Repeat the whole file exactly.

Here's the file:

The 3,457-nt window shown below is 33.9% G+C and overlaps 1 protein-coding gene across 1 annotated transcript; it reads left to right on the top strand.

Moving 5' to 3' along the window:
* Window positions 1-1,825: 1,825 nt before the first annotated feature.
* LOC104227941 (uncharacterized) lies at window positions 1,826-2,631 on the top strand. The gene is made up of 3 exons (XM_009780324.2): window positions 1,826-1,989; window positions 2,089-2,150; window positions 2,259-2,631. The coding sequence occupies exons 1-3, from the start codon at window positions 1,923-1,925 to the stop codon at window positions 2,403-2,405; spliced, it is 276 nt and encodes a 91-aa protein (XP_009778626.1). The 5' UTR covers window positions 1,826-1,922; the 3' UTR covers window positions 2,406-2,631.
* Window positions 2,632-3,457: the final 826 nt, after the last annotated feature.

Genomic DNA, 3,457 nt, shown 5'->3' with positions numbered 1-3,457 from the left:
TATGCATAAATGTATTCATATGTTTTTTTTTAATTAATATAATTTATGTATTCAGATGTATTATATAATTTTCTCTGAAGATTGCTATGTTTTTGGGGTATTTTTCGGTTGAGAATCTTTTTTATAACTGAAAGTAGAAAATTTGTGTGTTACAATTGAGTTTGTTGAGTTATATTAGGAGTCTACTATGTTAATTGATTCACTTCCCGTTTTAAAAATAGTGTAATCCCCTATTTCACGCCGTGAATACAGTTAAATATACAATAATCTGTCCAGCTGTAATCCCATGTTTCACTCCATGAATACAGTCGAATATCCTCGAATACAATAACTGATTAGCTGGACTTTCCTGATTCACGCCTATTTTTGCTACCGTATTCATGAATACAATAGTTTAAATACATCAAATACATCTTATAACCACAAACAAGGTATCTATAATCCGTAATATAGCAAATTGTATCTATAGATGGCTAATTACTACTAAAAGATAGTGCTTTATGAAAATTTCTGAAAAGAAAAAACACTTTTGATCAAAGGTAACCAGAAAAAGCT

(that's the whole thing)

The 3,457-nt window shown below is 33.9% G+C and overlaps 1 protein-coding gene across 1 annotated transcript; it reads left to right on the top strand.

Moving 5' to 3' along the window:
* Window positions 1-1,825: 1,825 nt before the first annotated feature.
* LOC104227941 (uncharacterized) lies at window positions 1,826-2,631 on the top strand. The gene is made up of 3 exons (XM_009780324.2): window positions 1,826-1,989; window positions 2,089-2,150; window positions 2,259-2,631. The coding sequence occupies exons 1-3, from the start codon at window positions 1,923-1,925 to the stop codon at window positions 2,403-2,405; spliced, it is 276 nt and encodes a 91-aa protein (XP_009778626.1). The 5' UTR covers window positions 1,826-1,922; the 3' UTR covers window positions 2,406-2,631.
* Window positions 2,632-3,457: the final 826 nt, after the last annotated feature.

Genomic DNA, 3,457 nt, shown 5'->3' with positions numbered 1-3,457 from the left:
TATGCATAAATGTATTCATATGTTTTTTTTTAATTAATATAATTTATGTATTCAGATGTATTATATAATTTTCTCTGAAGATTGCTATGTTTTTGGGGTATTTTTCGGTTGAGAATCTTTTTTATAACTGAAAGTAGAAAATTTGTGTGTTACAATTGAGTTTGTTGAGTTATATTAGGAGTCTACTATGTTAATTGATTCACTTCCCGTTTTAAAAATAGTGTAATCCCCTATTTCACGCCGTGAATACAGTTAAATATACAATAATCTGTCCAGCTGTAATCCCATGTTTCACTCCATGAATACAGTCGAATATCCTCGAATACAATAACTGATTAGCTGGACTTTCCTGATTCACGCCTATTTTTGCTACCGTATTCATGAATACAATAGTTTAAATACATCAAATACATCTTATAACCACAAACAAGGTATCTATAATCCGTAATATAGCAAATTGTATCTATAGATGGCTAATTACTACTAAAAGATAGTGCTTTATGAAAATTTCTGAAAAGAAAAAACACTTTTGATCAAAGGTAACCAGAAAAAGCT